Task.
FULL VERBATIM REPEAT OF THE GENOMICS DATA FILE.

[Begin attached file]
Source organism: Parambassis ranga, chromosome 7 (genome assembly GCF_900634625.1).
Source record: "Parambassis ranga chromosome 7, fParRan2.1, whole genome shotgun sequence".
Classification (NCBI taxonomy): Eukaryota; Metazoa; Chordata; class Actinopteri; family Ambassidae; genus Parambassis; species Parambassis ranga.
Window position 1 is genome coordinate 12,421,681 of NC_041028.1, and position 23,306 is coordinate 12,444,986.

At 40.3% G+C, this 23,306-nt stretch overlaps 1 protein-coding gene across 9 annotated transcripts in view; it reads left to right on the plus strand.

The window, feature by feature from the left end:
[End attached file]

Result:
Source organism: Parambassis ranga, chromosome 7 (genome assembly GCF_900634625.1).
Source record: "Parambassis ranga chromosome 7, fParRan2.1, whole genome shotgun sequence".
Classification (NCBI taxonomy): Eukaryota; Metazoa; Chordata; class Actinopteri; family Ambassidae; genus Parambassis; species Parambassis ranga.
Window position 1 is genome coordinate 12,421,681 of NC_041028.1, and position 23,306 is coordinate 12,444,986.

At 40.3% G+C, this 23,306-nt stretch overlaps 1 protein-coding gene across 9 annotated transcripts in view; it reads left to right on the plus strand.

The window, feature by feature from the left end: